“I think he just needs to continue to elevate and adjust to the players around him and what they’re going to do. It’s tough because it’s a moving target,” Leach said after Saturday’s game. “I think he did a better job of mastering some things as far as being aware of the back side, being aware of their leverage, being aware of their numbers and not forcing plays into bad looks.”
The Baltimore Ravens could have taken a knee and run out the clock Sunday against the Denver Broncos. They elected to set an NFL record instead.
The Ravens were ahead 23-7 in the final seconds, but in danger of coming up just short of matching the Steelers’ longstanding mark for consecutive games with at least 100 rushing yards. Then Baltimore cornerback Anthony Averett intercepted Broncos backup QB Drew Lock in the end zone with 3 seconds left.
Rather than take a knee, Ravens quarterback Lamar Jackson took the shotgun snap and hustled around left end for 5 yards as time expired. That gave the Ravens 102 yards on the ground, their 43rd consecutive 100-yard rushing game, tying the mark set by Pittsburgh from 1974-77.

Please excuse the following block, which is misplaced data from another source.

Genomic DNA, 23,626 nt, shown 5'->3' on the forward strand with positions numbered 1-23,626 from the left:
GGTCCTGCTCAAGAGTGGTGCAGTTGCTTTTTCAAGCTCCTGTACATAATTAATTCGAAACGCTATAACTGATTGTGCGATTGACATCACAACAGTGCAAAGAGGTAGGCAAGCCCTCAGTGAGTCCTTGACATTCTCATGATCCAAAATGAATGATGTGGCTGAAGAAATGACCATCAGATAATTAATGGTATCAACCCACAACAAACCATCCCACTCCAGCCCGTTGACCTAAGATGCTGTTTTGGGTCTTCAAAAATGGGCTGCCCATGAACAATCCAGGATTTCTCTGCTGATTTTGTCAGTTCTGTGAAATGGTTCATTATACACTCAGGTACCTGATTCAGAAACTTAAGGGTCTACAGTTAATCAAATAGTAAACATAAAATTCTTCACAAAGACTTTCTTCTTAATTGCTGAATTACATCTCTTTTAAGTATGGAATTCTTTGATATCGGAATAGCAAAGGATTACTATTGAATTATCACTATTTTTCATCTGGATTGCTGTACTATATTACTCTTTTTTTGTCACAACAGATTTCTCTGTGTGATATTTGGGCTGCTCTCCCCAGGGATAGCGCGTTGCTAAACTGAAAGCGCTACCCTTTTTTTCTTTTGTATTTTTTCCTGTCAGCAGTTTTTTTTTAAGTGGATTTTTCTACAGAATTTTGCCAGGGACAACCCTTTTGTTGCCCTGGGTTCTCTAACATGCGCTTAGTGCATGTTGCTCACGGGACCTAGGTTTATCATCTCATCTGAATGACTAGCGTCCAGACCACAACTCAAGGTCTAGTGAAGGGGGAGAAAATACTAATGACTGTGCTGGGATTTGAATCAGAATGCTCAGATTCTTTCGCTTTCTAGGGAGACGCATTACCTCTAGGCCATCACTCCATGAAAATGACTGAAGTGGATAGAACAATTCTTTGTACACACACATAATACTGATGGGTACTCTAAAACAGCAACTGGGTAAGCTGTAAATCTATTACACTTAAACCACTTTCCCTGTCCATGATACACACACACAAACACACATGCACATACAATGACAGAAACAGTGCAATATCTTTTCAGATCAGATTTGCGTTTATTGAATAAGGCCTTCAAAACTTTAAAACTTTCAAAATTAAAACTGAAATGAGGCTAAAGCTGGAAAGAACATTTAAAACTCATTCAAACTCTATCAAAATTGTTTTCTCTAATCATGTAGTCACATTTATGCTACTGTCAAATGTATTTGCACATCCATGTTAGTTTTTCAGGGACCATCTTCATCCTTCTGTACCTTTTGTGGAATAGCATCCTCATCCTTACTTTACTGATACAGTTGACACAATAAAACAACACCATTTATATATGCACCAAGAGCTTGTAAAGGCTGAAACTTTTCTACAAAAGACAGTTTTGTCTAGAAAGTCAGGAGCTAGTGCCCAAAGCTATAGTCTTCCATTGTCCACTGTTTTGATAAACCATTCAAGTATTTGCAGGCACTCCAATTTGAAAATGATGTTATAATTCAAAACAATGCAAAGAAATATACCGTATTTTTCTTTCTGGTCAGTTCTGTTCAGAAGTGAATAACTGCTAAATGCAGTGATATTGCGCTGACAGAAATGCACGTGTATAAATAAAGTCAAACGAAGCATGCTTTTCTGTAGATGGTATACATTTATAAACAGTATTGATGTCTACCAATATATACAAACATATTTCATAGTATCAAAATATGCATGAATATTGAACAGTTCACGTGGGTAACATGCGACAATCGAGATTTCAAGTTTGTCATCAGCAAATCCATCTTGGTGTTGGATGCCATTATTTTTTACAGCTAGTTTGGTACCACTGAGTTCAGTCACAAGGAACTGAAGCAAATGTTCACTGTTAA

“Oh yeah, 100 percent my call,” Ravens coach John Harbaugh said afterward. “That’s one of those things that’s meaningful. As a head coach you have to be mindful of your team and your players and what it means to them. It’s a very, very tough record to accomplish and it’s a long-term record.
“I’m not going to say it’s more important than winning the game, for sure, it’s certainly not,” Harbaugh added. “But as a head coach you do that for your players and you do that for your coaches and it’s something they’ll have for the rest of their lives.”
The Associated Press contributed to this report